Office storage solution - large bespoke sideboard made from reclaimed & salvaged wood.

Office storage solution - large bespoke sideboard made from reclaimed & salvaged wood.

This particular build stemmed from a need for a better storage solution for my own office. It presented an opportunity to make what would be my largest furniture project, while also trying out some traditional cabinet construction techniques. 

Office room setting with a large custom madesideboard handmade from reclaimed cherry hardwood with a horse chestnut slab top and drawer fronts

The design element central to this sideboard was in the use of waney edge slab wood as a sort of outer skin, partially concealing and revealing contrasting painted elements beneath. The same slab wood was also to be used for a matching cabinet surface.

By constructing a traditional cabinet framework with inset  panels, I was able to combine different hardwood species to good effect and create a strong but relatively lighter weight cabinet.

The timber frame is constructed from some reclaimed cherry I spotted on one of my frequent visits to local wood recycling company, Glasgow Wood. 



About a year after finding the cherry hardwood, this particular build idea began to form but I knew I'd need some more material. I had this idea of using a combination of painted panels and natural timber to create a stunning visual effect; elevating what is essentially a very functional piece of furniture into a bold statement piece. Live or waney edge slab-wood was going to be the key design element.


The slab wood was sourced from a local timber merchant & sawmilling service who had recently acquired a sizeable horse chestnut tree following some damage in a storm. This timber tends to be very pale in colour and can have interesting grain marbling effects so I was hopeful this would be a good match for the cherry. You never know until the log is cut but straight of the bandsaw mill and it looked very promising...


horse chestnut slab straight of the bandsawmill

While waiting for the kiln to do its work and dry out my slabs, I got on with building the frame. By using a traditional cabinet construction method and joinery I was able to save significantly on both material and weight. Mortice and tenon joinery is used on the frames, with rebates cut to hold the loose fit 18mm plywood panels which were also reclaimed and salvaged from old built-in storage solution.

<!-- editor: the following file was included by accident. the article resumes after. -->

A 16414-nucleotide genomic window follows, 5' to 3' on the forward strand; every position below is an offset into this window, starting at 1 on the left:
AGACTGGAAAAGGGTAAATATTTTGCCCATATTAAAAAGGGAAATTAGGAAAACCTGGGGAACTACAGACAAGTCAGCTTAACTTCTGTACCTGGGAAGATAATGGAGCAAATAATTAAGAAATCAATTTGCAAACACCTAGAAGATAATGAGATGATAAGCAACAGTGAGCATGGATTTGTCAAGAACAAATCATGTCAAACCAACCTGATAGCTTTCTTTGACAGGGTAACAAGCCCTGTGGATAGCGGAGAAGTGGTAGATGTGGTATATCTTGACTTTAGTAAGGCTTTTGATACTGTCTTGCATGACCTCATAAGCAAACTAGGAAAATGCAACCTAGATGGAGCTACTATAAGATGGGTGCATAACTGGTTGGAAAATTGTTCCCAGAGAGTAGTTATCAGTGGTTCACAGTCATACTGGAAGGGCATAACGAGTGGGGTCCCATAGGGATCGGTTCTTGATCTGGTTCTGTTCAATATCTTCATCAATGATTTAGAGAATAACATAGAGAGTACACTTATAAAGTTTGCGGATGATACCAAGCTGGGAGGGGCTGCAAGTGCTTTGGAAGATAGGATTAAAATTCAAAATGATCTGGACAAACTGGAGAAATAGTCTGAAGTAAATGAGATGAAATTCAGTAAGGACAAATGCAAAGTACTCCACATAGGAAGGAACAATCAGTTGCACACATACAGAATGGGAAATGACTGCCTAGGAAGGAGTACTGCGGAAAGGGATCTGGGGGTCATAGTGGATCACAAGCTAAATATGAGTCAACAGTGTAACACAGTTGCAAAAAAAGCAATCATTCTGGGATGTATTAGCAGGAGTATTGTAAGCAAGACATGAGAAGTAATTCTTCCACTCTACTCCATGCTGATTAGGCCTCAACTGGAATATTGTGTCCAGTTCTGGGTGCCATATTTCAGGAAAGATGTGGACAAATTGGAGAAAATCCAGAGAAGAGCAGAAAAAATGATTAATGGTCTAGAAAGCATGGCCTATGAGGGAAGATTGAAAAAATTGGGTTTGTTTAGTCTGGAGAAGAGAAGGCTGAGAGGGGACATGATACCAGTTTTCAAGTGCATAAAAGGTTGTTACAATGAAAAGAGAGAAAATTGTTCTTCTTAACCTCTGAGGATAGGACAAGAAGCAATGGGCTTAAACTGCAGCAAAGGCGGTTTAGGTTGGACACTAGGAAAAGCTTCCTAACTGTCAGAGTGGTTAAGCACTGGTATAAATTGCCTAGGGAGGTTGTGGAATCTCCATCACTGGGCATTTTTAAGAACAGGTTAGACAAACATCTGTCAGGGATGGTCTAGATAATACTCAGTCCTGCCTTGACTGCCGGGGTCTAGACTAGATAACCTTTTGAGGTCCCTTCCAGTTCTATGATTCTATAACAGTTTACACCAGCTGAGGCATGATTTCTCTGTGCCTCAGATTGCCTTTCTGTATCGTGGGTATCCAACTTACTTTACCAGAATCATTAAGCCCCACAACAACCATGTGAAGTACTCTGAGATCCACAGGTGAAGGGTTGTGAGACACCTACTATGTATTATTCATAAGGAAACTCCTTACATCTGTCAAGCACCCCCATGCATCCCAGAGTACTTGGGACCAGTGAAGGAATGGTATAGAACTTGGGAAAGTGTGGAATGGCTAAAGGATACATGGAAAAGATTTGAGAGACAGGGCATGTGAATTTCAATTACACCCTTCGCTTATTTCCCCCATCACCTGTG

This was my first attempt at hand-cut lapped dovetails, so a steep learning curve! These mechanical joints are used to secure the middle two panels at the top and bottom of each rail; this creates a super strong fixing even without glue and prevents the frame from spreading apart across its length. The assembled framework is 1650mm x 500mm x 500mm, and a supremely more efficient way of cabinetry compared with using solid hardwood panels.


Workshop setting showing the back and side of large bespoke sideboard being constructedClose up shot of hand-cut lapped dovetail detail on a sideboard frameWorkshop setting showing the back and side of large bespoke sideboard frame under constructed


Large custom sideboard assembly in progress with clamps being used

Following a successful test fit, it was all disassembled, the panels painted and then brought indoors where it was considerably warmer than my workshop, for the final assembly with glue and clamps.


Shot of plywood back panels on large sideboard in the process of being assembled



Some more plywood panels (5.5mm) leftover from another project provided just enough to make three back panels and then the drawer rail supports from the remaining cherry were added internally. Drawer boxes were quickly knocked together from 12mm plywood and painted to match.

The only thing purchased new for this project was the simple pressed-metal legs, and with these quickly attached directly to the frame it was time for a quick test fit in the room. Just one thing missing I've noticed...


Room setting with a large custom made sideboard with waney edge detail on the top and drawer fronts drawer handles or pulls (I quite liked the streamlined look), and in hindsight I could have installed 'push-to-open' drawer slides and maintained this look. However, I hadn't done that so a solution was needed and as the metal handles I'd initially considered didn't look right, I needed another solution.
In the end the answer came from the scrap-wood bin where I salvaged some of the waney edge offcuts from the slab and created these single piece wooden handles. I think these are a good fit aesthetically, completing the sideboard.
Close up of finished handmade sideboard
Overall I'm really pleased how this bespoke furniture build turned out and think it's a statement piece I can be really proud of. 
If you have need of a bespoke furniture piece or a custom storage requirement  for your home (of office) please contact me and I'll be happy to discuss.
Almost forgot, I made a matching slabwood 'floating' desk as well, but that will need to wait for another blogpost...
a floating office desk made from a waney edge chestnut slabwood
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